By extracting the extrinsic price data outside the Product, we can reuse the same Product instance in memory rather than creating new ones unnecessarily. This significantly reduces memory usage when we have thousands of product instances.

Proxy Pattern

The Proxy pattern provides a surrogate or placeholder object that controls access to another object, referred to as the subject.

A proxy object has the same interface as the subject so that it can be used as a substitute. The proxy handles the access and controls when and if the real subject is called upon.

Some common uses of the Proxy pattern:

  • Lazy initialization - Creating the real object on first use to improve performance
  • Access control - Managing permissions on who can use the subject
  • Local execution of remote service - Providing a local proxy for a remote object to reduce latency
  • Logging - Tracking access to the subject
  • Caching - Providing a cached copy to avoid repeat operations
  • Optimization - Deferring expensive operations until they are needed

Here is a simple example of using the Proxy pattern in JavaScript:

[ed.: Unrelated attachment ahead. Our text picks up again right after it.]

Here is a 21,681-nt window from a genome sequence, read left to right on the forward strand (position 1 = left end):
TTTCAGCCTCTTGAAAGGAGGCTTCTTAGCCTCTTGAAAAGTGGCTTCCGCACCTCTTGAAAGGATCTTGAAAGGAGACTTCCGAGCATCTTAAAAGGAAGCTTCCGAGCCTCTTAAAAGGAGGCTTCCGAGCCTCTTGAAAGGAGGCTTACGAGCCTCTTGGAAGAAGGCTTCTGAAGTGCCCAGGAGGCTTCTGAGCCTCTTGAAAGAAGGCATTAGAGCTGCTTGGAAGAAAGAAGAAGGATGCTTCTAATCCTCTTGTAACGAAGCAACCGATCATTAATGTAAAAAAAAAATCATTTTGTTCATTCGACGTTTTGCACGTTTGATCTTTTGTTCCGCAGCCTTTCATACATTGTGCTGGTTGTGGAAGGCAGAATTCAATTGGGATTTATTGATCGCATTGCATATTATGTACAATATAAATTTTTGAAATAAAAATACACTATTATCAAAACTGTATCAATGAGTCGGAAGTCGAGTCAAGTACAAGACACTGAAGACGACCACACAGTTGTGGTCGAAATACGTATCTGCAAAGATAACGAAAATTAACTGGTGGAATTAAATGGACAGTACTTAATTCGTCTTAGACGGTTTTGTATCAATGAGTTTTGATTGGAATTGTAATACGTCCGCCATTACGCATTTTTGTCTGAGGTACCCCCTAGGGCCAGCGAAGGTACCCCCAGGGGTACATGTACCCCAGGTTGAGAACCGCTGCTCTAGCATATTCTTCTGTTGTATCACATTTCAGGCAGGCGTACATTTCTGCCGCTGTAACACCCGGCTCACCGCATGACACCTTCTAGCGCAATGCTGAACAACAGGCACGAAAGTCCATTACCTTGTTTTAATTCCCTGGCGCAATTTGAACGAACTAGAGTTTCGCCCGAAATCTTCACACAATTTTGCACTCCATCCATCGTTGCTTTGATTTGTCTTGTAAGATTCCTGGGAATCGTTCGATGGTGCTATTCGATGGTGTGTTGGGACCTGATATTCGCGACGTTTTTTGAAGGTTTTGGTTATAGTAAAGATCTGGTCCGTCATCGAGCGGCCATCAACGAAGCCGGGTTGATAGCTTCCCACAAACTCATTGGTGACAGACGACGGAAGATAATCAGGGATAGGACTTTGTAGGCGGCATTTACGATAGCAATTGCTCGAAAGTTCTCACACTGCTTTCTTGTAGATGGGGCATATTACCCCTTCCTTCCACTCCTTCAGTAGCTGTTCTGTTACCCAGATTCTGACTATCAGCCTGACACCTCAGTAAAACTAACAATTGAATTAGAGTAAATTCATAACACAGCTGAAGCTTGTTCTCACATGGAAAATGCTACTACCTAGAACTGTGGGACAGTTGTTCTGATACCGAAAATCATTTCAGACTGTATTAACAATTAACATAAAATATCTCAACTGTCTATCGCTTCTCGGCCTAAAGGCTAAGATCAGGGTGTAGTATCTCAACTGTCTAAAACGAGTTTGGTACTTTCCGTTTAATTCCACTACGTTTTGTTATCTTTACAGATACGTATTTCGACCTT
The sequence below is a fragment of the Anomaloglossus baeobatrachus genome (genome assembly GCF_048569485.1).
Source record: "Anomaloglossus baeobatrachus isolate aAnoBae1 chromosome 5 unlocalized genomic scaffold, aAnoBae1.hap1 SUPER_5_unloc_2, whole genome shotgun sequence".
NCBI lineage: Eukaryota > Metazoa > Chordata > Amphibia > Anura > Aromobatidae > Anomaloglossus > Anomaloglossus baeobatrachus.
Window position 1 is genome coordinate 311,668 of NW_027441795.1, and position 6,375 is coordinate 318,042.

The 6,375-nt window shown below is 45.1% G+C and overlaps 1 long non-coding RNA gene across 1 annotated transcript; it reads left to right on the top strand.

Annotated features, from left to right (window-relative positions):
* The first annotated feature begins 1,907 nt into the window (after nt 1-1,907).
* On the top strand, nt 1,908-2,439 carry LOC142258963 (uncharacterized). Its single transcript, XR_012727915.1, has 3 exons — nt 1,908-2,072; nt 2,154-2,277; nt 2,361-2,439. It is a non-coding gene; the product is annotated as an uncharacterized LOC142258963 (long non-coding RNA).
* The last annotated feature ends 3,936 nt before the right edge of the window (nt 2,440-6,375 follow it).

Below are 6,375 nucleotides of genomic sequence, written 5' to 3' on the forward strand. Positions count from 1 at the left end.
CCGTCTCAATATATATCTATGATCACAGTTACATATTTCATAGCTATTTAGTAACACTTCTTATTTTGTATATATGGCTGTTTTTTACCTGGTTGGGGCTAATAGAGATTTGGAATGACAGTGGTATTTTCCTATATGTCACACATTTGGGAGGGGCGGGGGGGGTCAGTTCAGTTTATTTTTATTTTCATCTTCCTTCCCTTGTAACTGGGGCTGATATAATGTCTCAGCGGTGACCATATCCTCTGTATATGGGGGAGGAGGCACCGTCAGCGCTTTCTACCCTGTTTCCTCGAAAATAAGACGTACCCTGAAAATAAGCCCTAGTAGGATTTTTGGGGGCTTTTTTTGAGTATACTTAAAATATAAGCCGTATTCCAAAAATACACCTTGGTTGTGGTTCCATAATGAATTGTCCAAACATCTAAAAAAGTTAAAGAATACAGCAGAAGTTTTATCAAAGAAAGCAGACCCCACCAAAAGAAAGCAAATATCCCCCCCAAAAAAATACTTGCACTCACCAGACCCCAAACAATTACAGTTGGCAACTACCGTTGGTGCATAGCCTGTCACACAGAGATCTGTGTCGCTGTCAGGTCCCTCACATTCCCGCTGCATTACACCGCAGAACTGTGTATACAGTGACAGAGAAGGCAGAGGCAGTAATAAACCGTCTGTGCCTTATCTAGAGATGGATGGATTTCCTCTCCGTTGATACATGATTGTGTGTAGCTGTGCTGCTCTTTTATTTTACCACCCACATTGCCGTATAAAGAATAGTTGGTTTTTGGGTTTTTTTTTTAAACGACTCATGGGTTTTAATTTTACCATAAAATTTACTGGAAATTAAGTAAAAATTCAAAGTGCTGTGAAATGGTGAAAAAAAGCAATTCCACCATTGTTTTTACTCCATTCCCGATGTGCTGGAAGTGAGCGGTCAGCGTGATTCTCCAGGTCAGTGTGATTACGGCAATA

class ExpensiveObject {

  constructor() {
    this.heavyComputation1 = //...
    this.heavyComputation2 = //...

  process() {
    return this.heavyComputation1 + this.heavyComputation2


class ExpensiveObjectProxy {

  constructor() {
    this.subject = null;

  getSubject() {
    if (!this.subject) {
       this.subject = new ExpensiveObject();
    return this.subject;

  process() {
    return this.getSubject().process(); 


const proxy = new ExpensiveObjectProxy();
proxy.process(); // Initializes real object only when first called

This implements a simple proxy that defers creating the real expensive object until the first method call. The rest of the code can use the proxy instead of the real subject without extra effort.

Behavioral Patterns

Behavioral Patterns

The observer pattern is a behavioral design pattern that defines a one-to-many dependency between objects so that all of its dependents are notified and updated automatically when one object changes state.

It allows objects to subscribe to state changes and get notified when an event occurs. This pattern promotes loose coupling by ensuring the objects sending notifications know nothing about the objects receiving them.

Subscribing to State Changes

The observer pattern consists of two actor types:

  1. Subject - maintains a list of observers, facilitates adding/removing observers, and broadcasts notifications to observers when state changes
  2. Observer - provides an update interface to receive notifications from subjects

This allows observers to subscribe to subjects. When the subject's state changes, it loops through all observers and calls their update method. The observer can then query the subject if needed to synchronize its state with the subject's state.